VINCENT: It’s the keeping it off that’s the hard bit. I’m not weak-willed. I’m not deficient in any way, mentally or physically. There’s no sickness, it’s just that my body’s inclination is to be big.
LIAM BARTLETT: In fact, the body has a genetic mind all of its own. The Melbourne University team, led by Professor Joe Proietto, has discovered that our bodies gravitate to a predetermined weight. And it’s written in our DNA.
JOE: There is a set point – which is probably genetically determined – that is defended by the brain. So you can make a decision with the conscious part of your brain that you don’t want to be that weight, but your subconscious has other ideas. It’s following its program, which says you need to be a certain weight.
LIAM BARTLETT: So they got all that advice and that guidance and they just what? Couldn’t help themselves.
JOE: Correct. Now, if you want to know how they feel, I urge you to not eat for two days and then see how you feel when you walk in your kitchen.
LIAM BARTLETT: Casey Donovan battled the bulge every which way until three years ago – when she made a life-changing decision. She gave up crash diets, decided to feel positive about her weight and launched her Big, Beautiful and Sexy tour.
LIAM BARTLETT: This science must give some solace though, to big people like yourself – “don’t judge me, it’s not really my fault”?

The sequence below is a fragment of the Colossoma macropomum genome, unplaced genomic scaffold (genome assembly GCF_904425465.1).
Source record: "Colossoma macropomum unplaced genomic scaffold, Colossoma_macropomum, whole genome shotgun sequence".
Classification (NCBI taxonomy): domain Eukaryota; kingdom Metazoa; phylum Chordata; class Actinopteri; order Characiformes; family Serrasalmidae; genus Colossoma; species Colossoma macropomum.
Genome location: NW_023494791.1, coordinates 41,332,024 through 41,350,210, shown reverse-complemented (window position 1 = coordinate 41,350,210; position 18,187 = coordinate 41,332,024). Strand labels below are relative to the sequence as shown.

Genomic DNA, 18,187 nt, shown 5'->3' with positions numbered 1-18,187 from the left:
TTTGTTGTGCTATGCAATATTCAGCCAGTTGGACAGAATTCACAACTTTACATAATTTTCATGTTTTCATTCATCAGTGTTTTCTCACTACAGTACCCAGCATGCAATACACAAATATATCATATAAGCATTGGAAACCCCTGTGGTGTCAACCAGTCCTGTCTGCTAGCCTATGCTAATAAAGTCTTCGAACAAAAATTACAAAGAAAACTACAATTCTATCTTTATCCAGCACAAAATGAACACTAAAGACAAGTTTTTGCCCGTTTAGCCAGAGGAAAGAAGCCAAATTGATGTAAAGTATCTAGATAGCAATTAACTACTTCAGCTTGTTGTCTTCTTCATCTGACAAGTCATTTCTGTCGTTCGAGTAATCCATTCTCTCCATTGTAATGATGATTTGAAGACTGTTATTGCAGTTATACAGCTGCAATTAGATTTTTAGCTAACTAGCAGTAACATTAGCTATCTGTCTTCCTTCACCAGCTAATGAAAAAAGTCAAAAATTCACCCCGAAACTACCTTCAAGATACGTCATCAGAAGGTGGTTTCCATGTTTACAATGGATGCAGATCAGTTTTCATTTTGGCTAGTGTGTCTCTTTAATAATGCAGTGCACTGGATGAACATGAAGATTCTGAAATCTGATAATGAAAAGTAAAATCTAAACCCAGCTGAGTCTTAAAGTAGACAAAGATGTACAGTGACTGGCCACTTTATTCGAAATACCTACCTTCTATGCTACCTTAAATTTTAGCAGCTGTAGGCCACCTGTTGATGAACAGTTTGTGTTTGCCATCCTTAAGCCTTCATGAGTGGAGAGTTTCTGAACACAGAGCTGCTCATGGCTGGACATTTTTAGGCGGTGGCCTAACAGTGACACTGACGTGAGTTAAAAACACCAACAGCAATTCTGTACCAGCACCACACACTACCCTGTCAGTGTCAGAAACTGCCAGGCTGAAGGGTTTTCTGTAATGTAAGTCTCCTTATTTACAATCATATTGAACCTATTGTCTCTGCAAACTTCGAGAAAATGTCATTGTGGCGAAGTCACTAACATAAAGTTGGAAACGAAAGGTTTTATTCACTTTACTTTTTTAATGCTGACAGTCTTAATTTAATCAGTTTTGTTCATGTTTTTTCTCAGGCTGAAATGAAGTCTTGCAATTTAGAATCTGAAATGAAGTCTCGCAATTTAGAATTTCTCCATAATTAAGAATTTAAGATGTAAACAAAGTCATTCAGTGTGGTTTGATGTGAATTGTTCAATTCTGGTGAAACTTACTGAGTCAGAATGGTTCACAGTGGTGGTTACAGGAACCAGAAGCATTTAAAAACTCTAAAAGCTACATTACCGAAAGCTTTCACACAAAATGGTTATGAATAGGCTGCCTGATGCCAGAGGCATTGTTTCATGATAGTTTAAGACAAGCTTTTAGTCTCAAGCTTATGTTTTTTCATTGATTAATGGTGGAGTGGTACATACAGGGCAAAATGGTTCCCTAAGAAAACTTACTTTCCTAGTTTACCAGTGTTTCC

CASEY: Yeah and that’s the thing like a lot of people see big people on the street and see me and kind of go, “oh you’re big, you must eat McDonalds and KFC and Hungry Jacks and all this shit every day.” And you go, you know what, “I don’t sit at home just shoving my face full of food.” I’m always on the go and like most other big beautiful and sexy people, they’re on the go. I’ve learned to love myself and it’s taken a good eight, maybe even ten years to kind of go, “you know what Casey? You are always going to be the bigger girl in that room or you’re always going to be the bigger girl lining up to get something to eat so don’t think about it. Don’t stress about it. You are who you are so be proud of it.”
LIAM BARTLETT: The bottom line of this new science of weight loss is pretty harsh – fat people, despite their best efforts, will probably stay fat and there’s really not a lot they can do about it. Not everyone agrees though. Over in the US, there’s a very active group of successful dieters who believe the Melbourne study is sending out all the wrong signals.
RENA: The Melbourne study was a very small study and I think that’s a very pessimistic message for viewers and listeners to hear because we know that many people are able to be successful at weight loss and so…
LIAM BARTLETT: It may be pessimistic but is it reality?
RENA: Ah, I don’t think it is.
LIAM BARTLETT: Dr Rena Wing from Brown University Medical School in Rhode Island is doing a much larger study – of 10,000 dieters – and she reports a very different outcome.
RENA: On average they’ve lost about 30 kilograms and they’ve kept it off about six years. One of the interesting things is that they report that they have tried many times before to lose weight unsuccessfully but this time they got it right okay.
LIAM BARTLETT: So what was the difference?
RENA: What they say is “this time I was more committed to behaviour change and this time physical activity was a bigger part of my regimen than it was in other approaches.”